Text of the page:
New York Times, Bob Herbert
In his last column for the NYT, Bob Herbert hits the nail on the head regarding the American Dream — it ain’t for the ‘small people’ anymore. We all know it, we all feel it, but Bob Herbert puts it down in words that sear into the soul.
Welcome to America in the second decade of the 21st century. An army of long-term unemployed workers is spread across the land, the human fallout from the Great Recession and long years of misguided economic policies. Optimism is in short supply. The few jobs now being created too often pay a pittance, not nearly enough to pry open the doors to a middle-class standard of living.
This is the America I’m leaving to my men: A lifetime of $9-$10 per hour jobs (if they’re lucky), during which they will never realize any possible dream of a home, family, vacations, or retirement.
Nearly 14 million Americans are jobless and the outlook for many of them is grim. Since there is just one job available for every five individuals looking for work, four of the five are out of luck. Instead of a land of opportunity, the U.S. is increasingly becoming a place of limited expectations.
The youth of this country had no way of knowing that the high school summer job, or the job they held in college for extra cash, was quite likely the best they were going to have.
If we listen to the politicians in this country, we will find out that this country is “broke.” There just isn’t any more money for job creation, schools, or public sector wages. Sorry folks, the piggy bank is empty…or is it…?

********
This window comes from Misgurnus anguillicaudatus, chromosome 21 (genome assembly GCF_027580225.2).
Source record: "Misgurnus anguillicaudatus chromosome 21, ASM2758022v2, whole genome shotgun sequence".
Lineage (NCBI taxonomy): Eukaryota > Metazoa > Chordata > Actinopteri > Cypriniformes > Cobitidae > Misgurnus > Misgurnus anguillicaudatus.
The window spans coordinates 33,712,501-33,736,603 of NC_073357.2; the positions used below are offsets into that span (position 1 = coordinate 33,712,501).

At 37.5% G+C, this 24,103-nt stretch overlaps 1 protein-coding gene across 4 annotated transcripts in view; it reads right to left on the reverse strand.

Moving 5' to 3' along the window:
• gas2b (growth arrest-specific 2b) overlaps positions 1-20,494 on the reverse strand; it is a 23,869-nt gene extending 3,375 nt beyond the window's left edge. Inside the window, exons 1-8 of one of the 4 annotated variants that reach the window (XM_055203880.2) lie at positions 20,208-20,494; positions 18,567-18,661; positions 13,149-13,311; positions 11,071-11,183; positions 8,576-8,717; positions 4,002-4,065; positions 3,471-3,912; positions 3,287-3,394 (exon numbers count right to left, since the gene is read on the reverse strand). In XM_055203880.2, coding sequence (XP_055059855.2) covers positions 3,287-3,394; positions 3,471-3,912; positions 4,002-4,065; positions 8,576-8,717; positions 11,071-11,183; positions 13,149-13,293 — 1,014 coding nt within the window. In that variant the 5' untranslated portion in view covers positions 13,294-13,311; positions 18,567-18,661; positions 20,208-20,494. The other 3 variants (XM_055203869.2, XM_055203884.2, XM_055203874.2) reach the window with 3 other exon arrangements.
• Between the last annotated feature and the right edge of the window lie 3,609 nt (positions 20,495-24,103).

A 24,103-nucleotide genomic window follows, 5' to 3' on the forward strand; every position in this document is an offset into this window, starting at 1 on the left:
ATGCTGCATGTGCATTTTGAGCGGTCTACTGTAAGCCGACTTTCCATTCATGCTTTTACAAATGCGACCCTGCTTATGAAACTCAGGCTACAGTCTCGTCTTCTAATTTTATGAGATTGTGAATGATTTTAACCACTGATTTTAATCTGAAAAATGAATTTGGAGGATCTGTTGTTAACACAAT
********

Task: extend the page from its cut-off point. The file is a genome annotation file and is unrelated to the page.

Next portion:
There is plenty of economic activity in the U.S., and plenty of wealth. But like greedy children, the folks at the top are seizing virtually all the marbles. Income and wealth inequality in the U.S. have reached stages that would make the third world blush. As the Economic Policy Institute has reported, the richest 10 percent of Americans received an unconscionable 100 percent of the average income growth in the years 2000 to 2007, the most recent extended period of economic expansion.
Did you read that last sentence? Read it again…“the richest 10 percent of Americans received an unconscionable 100 percent of the average income growth in the years 2000 to 2007…”
Yes, you read that right. The top 10% — the people who don’t even need a raise — received ALL of the income growth between 2000 and 2007. All of it.
I am just…speechless.
To my men, their generation, and beyond, I give you an apology…
I am so very sorry about the condition in which you receive this country. Even though there is no excuse for it, I must admit that I didn’t see it coming. I really had no idea that by the time I was reaching my own age of majority, the American Dream was dead, and the looting of the corpse had commenced. The elites had killed it stone dead, and we had no idea until recently, and now I’m truly afraid we will not be able to turn the tide before we hand over the reins to you. I know in my heart that if we are able to mend this, even partially, we will do so. That’s my promise to you.
I’m sorry it couldn’t be more…
Overwhelming imbalances in wealth and income inevitably result in enormous imbalances of political power. So the corporations and the very wealthy continue to do well. The employment crisis never gets addressed. The wars never end. And nation-building never gets a foothold here at home.
New ideas and new leadership have seldom been more urgently needed.
We will do our best.
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